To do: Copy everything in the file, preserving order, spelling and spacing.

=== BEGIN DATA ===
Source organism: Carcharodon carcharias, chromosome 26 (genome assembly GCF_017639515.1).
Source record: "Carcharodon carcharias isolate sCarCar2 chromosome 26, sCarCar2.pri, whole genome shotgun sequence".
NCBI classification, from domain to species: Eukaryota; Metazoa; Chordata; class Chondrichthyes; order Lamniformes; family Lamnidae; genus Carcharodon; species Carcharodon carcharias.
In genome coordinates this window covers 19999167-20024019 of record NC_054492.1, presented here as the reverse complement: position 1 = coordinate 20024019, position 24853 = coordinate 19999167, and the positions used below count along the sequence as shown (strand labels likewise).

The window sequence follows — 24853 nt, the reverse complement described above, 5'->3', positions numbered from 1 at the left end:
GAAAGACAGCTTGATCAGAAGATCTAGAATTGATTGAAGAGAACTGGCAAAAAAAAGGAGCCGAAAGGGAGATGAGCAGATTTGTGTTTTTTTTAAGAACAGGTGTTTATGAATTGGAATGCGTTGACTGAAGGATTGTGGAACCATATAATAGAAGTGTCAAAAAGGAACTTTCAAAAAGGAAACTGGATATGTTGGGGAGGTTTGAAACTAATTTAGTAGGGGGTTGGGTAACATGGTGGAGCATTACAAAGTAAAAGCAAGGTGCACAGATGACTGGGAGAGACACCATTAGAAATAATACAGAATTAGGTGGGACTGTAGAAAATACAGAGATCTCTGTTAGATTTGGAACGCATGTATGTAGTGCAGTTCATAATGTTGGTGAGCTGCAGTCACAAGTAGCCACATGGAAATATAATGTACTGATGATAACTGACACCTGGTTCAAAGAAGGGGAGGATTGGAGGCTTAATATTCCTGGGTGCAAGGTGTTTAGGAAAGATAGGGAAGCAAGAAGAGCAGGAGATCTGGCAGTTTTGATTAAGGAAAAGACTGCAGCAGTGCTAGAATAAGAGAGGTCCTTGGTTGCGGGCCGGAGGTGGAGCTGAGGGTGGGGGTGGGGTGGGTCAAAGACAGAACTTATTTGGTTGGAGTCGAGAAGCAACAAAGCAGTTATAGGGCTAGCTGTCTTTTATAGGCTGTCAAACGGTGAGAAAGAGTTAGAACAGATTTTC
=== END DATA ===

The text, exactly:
Source organism: Carcharodon carcharias, chromosome 26 (genome assembly GCF_017639515.1).
Source record: "Carcharodon carcharias isolate sCarCar2 chromosome 26, sCarCar2.pri, whole genome shotgun sequence".
NCBI classification, from domain to species: Eukaryota; Metazoa; Chordata; class Chondrichthyes; order Lamniformes; family Lamnidae; genus Carcharodon; species Carcharodon carcharias.
In genome coordinates this window covers 19999167-20024019 of record NC_054492.1, presented here as the reverse complement: position 1 = coordinate 20024019, position 24853 = coordinate 19999167, and the positions used below count along the sequence as shown (strand labels likewise).

The window sequence follows — 24853 nt, the reverse complement described above, 5'->3', positions numbered from 1 at the left end:
GAAAGACAGCTTGATCAGAAGATCTAGAATTGATTGAAGAGAACTGGCAAAAAAAAGGAGCCGAAAGGGAGATGAGCAGATTTGTGTTTTTTTTAAGAACAGGTGTTTATGAATTGGAATGCGTTGACTGAAGGATTGTGGAACCATATAATAGAAGTGTCAAAAAGGAACTTTCAAAAAGGAAACTGGATATGTTGGGGAGGTTTGAAACTAATTTAGTAGGGGGTTGGGTAACATGGTGGAGCATTACAAAGTAAAAGCAAGGTGCACAGATGACTGGGAGAGACACCATTAGAAATAATACAGAATTAGGTGGGACTGTAGAAAATACAGAGATCTCTGTTAGATTTGGAACGCATGTATGTAGTGCAGTTCATAATGTTGGTGAGCTGCAGTCACAAGTAGCCACATGGAAATATAATGTACTGATGATAACTGACACCTGGTTCAAAGAAGGGGAGGATTGGAGGCTTAATATTCCTGGGTGCAAGGTGTTTAGGAAAGATAGGGAAGCAAGAAGAGCAGGAGATCTGGCAGTTTTGATTAAGGAAAAGACTGCAGCAGTGCTAGAATAAGAGAGGTCCTTGGTTGCGGGCCGGAGGTGGAGCTGAGGGTGGGGGTGGGGTGGGTCAAAGACAGAACTTATTTGGTTGGAGTCGAGAAGCAACAAAGCAGTTATAGGGCTAGCTGTCTTTTATAGGCTGTCAAACGGTGAGAAAGAGTTAGAACAGATTTTC